(This is an article that I wrote many years ago which appears on Dan O’Day’s website. It is still relevant and good advice.)
Every so often I run into a thread on various boards talking about “small market stations” and their various woes concerning their listening public.
“We can’t do that here we’re too small”
“We don’t have the money for that we’re too small”
“Bids for Bargains-type shows are ok in smaller markets”
“Satellite is alright for those small market stations”
In small markets like mine, there are only a few radio stations. A small number of radio stations that most everyone listens to. These radio stations have the responsibility to represent the entire community’s values and do it on-the-air. Just a few people (the PD, GM and news guy/girl) give the majority of the population their image of what the rest of the community is like.
If the GM/PD/News has a sour outlook on the community and believes that the market can only sustain a $3.00 spot rate, then business owners are going to think that advertising is worth only $3.00. And that the listeners in the community are only worth $3.00.
Remember, you’re selling access to your listeners. After all the work you’ve done to get listeners and draw them to your radio station, you’re telling the client that it’s only worth $3.00.
If the staff reports about lost dogs and the rummage sale over on Main Street, people are going to think small and forget that there is a developed/cultured world outside of their four-block neighborhood. Use your stations website to do this. Then spend time on-air promoting the website.
My point is….It’s the responsibility of local radio to lead the community. We must be positive and proactive. If you want the general population to have a good attitude, project a positive attitude on the air. If you want the community to invest in itself, then invest in yourself.
Can your community afford a new high school? Give them the impression on-the-air that they can. Stop using the phrase “especially in this community.” As in, “it’s great that we can have a city bus, especially in this community”.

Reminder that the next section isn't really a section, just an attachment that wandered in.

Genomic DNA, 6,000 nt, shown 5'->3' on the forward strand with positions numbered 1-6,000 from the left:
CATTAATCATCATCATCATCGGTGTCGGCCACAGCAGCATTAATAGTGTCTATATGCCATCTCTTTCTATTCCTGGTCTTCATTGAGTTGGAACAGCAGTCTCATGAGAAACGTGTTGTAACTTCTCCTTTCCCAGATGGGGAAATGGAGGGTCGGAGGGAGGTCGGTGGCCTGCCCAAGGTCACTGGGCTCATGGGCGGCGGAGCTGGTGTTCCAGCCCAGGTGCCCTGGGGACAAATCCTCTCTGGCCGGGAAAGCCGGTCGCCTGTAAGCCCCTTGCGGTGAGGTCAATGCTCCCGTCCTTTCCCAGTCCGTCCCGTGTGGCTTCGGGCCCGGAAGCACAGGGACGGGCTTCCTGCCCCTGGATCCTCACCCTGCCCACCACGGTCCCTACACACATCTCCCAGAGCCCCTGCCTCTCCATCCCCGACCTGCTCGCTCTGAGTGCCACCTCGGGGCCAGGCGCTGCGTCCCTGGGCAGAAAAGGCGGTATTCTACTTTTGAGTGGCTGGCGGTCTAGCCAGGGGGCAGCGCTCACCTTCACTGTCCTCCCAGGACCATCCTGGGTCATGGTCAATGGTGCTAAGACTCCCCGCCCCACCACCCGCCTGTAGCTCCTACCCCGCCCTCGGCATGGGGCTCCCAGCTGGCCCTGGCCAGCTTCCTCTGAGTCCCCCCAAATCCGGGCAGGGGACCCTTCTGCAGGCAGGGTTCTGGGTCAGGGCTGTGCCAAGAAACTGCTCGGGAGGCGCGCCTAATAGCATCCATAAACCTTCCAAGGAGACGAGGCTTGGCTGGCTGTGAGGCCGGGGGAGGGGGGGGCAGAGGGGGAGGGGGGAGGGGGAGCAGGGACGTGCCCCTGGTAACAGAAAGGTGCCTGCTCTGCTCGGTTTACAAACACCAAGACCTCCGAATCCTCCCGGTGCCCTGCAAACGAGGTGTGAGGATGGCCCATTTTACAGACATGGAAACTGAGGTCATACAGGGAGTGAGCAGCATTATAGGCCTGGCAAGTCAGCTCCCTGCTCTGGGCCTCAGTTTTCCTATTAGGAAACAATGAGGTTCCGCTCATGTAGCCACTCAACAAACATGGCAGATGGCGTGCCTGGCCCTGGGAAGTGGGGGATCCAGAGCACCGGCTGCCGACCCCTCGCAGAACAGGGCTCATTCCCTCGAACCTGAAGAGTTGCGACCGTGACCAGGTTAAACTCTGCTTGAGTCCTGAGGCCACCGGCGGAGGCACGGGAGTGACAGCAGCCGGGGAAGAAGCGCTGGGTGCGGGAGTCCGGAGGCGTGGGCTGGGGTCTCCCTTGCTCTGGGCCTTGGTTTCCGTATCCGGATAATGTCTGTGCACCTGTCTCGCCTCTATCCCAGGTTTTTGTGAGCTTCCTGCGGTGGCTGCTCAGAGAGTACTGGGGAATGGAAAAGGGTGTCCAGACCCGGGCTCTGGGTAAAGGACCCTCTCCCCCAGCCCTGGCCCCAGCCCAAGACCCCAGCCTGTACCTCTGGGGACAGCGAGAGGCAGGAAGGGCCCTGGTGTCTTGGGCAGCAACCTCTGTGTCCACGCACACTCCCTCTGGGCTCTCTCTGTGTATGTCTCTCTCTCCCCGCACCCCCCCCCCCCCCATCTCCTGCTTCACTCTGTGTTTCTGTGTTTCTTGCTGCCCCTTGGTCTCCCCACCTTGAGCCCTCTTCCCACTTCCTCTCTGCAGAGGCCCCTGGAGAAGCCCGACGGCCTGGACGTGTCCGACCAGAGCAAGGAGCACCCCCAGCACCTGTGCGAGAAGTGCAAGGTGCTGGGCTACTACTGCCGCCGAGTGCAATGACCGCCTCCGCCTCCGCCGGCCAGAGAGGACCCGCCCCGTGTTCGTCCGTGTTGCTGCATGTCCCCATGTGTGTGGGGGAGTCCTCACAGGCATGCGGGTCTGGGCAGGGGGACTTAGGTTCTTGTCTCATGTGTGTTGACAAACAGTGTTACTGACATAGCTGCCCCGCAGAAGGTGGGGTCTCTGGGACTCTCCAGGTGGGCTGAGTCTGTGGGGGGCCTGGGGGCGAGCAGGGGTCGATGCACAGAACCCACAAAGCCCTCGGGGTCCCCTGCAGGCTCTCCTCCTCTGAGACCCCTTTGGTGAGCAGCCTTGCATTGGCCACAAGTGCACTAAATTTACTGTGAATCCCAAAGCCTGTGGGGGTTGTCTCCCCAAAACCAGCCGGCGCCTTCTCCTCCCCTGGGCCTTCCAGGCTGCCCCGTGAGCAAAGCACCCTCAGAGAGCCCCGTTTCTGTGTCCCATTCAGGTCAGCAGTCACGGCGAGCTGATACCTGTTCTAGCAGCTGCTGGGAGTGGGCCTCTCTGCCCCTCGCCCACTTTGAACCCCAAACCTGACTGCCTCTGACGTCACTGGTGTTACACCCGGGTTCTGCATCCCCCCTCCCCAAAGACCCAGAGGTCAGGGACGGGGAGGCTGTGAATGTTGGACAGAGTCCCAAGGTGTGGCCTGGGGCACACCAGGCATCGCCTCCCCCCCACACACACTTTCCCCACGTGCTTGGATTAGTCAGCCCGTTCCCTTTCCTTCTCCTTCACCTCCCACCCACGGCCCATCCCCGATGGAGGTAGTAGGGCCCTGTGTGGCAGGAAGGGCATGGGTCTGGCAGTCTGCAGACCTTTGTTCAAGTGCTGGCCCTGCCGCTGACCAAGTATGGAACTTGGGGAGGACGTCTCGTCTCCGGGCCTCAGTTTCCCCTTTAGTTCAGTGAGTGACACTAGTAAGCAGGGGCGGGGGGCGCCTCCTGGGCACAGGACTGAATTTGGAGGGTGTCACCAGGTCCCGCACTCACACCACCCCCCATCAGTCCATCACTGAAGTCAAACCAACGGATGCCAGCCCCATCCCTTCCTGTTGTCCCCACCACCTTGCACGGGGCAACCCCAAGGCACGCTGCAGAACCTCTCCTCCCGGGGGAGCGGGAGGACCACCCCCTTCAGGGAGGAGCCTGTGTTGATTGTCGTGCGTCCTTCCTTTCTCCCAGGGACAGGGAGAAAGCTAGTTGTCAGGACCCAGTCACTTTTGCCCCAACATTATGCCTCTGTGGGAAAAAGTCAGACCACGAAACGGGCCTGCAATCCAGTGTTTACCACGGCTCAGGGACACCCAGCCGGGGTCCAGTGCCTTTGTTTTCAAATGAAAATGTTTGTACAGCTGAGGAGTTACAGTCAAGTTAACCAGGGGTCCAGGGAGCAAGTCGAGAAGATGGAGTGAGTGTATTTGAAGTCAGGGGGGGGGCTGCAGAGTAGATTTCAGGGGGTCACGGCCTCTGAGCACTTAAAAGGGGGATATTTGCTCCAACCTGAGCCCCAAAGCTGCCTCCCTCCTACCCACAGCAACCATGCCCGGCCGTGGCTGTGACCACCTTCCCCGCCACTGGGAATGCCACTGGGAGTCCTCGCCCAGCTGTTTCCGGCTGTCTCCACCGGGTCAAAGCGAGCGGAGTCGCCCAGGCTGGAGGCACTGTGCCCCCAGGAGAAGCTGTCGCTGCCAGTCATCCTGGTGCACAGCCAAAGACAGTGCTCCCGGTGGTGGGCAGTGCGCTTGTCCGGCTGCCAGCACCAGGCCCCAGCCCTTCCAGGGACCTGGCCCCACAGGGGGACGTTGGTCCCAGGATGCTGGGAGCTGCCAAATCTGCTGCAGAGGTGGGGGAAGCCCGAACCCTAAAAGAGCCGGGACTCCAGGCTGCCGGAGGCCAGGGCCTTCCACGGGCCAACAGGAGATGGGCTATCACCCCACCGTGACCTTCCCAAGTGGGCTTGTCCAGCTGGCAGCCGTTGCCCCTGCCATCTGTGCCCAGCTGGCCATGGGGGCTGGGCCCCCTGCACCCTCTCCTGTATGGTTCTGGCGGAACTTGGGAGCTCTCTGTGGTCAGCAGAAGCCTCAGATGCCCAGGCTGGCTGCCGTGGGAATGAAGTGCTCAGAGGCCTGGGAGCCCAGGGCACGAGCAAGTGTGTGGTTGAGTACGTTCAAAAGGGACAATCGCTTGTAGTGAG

Singling yourself out like that makes it seem like you are somehow worse off than other areas around you. Or surprised that a downtrodden community like yours can afford to have the bus system/department store/winning football team.
Talk about events going on and different things that you’re doing. When there’s a community fair happening, get involved in its promotion. And try to help make it something that people are going to want to come to your town to see. It will give the impression that your town has something to offer other towns. And give that impression on-the-air.
Don’t ignore people in neighboring communities. Make it sound like we’re all in this great big city and working together to succeed.
I’ve heard and worked in radio stations that only cover local news from their county. They rarely if ever talk about state budget issues, where the Governor is this week or what national issues our congressmen/congresswomen are involved in right now. Why ignore the fact that you’re one part of a greater whole? Cover regional news. Help everyone join this great big community.
Do live broadcasts from events even if the broadcasts are not sponsored. This makes the event and you seem bigger. “This event is so huge it’s even drawn the attention of the radio station!”
Get to know the Economic/Business Development people in your area and be “in the know” when there are big projects in the works. Then do your best to influence the public to be forward thinkers. You can influence the public. You don’t have to be impartial. But you should influence them in a positive way.
Everybody/thing has positives. Find them and use them on the air. If you have beautiful beaches, host a beach party. If you have snowmobiling trails, host a snowmobile race or competition. If you’ve got great nightlife, do celebrity night at the bar and have your morning DJ spin discs and doing a live broadcast.